Televsion Confessional

(screen cap courtesy of

When the Food Network first appeared on my television lineup, I loved it.  No, I mean I LOVED it. I couldn’t get enough. Emeril? Bam! Alton Brown? I was an acolyte. That hunky Bobby Flay?  Eh well, I think I’ll stop there.  But I felt like I was adding to my existing and expanding food knowledge.  And I was really…because I could see the techniques in real-time rather than read and look at pictures.  In most cases, it made whole some things I was already doing.  It also prompted me to take more chances.

Around that time, I was asked by a friend who was putting on a New Orleans-style party to come over an be the “guest cook” and make some jambalaya to supplement the rest of the fare.  I was no stranger to doing this for friends as I had done several dinner parties and whatnot.  Being situated in the kitchen (facing the main room of the party), I became a small center of attention with people asking how I did this or that or what things I did in the kitchen.  I admit that I liked the attention but at the end of the day, my real “like” was if the guests at the party enjoyed the food that I was producing.

In my wildest fantasies, I mused about being famous and on television doing the thing that I loved: cooking.  Screw all of the paying-your-dues crap….bang-zoom, right to the tube!  But no.  I’m just not that stupid. I liken that industry to joining the NBA.  There are thousands of college basketball players – some extraordinary, some great, some nicely skilled.  Of the first category, only a minuscule fraction actually make it to the NBA.  The other two categories better have a back-up plan.  So I was content to let the fantasy live in its own world.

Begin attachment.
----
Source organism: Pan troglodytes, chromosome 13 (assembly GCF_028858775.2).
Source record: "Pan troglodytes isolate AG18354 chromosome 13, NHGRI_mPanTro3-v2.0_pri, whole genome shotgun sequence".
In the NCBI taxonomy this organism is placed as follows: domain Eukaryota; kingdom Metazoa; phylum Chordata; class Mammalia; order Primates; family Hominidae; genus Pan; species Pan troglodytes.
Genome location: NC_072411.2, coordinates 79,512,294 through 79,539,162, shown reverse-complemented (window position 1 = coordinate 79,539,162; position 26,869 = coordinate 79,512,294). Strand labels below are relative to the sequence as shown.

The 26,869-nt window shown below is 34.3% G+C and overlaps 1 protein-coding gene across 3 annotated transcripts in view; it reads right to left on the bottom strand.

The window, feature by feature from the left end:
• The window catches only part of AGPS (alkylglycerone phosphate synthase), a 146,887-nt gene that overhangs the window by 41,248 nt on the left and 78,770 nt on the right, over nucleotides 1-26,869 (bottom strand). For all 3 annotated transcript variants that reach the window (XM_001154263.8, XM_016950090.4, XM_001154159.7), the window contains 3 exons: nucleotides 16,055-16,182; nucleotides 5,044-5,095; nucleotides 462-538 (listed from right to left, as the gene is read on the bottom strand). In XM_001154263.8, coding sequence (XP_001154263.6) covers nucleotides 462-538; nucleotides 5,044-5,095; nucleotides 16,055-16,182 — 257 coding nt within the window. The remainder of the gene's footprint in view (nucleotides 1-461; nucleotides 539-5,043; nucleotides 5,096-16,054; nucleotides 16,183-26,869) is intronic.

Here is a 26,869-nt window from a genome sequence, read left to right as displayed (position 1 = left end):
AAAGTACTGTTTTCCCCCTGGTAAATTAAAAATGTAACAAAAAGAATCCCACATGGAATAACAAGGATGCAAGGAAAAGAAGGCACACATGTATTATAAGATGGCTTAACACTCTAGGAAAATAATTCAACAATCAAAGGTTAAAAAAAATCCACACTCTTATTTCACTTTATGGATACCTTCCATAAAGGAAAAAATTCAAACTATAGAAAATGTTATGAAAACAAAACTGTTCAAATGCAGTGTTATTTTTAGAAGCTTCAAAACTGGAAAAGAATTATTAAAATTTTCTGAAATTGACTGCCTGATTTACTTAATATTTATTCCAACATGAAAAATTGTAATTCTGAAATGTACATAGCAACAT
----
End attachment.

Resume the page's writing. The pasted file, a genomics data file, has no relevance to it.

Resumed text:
What food television since then has become is sheer spectacle.  There’s very little learning.  There are chef challenges galore (some horrible, some just plain demeaning), junk “chefs” humping the Emeril paradigm until it is beyond raw and has bled out (you know exactly who I mean, Mr. Flavortown), and the worst of the worst: food challenges that have their hosts eating strange/overblown/junkheap food in train-wreck-sized amounts usually with cheering crowds behind them urging them on.  Pointless, save for sheer spectacle.

Now I an a huge fan of Chris Cosentino. He (and his initial Boccalone Salumi Society folks) inspired and de-frightened me to make my first pancetta.  I always wanted to go to Incanto (his first restaurant, now closed) but never did even though it’s just up the road about 50 miles.  I follow his Twitter and other social media accounts and more-or-less hang on his every word.  At first I was happy for him to have a television show (Chefs vs. City) but watching it left me kind of empty.  It felt clown-ish and even though his entertaining, competitive character shows though on it, it was mostly spectacle.  I didn’t lose respect for him at all but wished for more technique and story behind why he did what he did.  But that shit doesn’t SELL on food television as it once did.

And today, thanks to Eater, I got to watch a heart-wrenching, courageous and inspiring video of Chris Cosentino telling the story of his food television experiences and how it drove him to sickness, shame, anger and regret.   There’s so much here that describing it blow-by-blow won’t do it justice.  I was close to tears through some of it and respect the man even more now than before.

If you were ever deluded about the “rich and famous” part of food television, watch this now.

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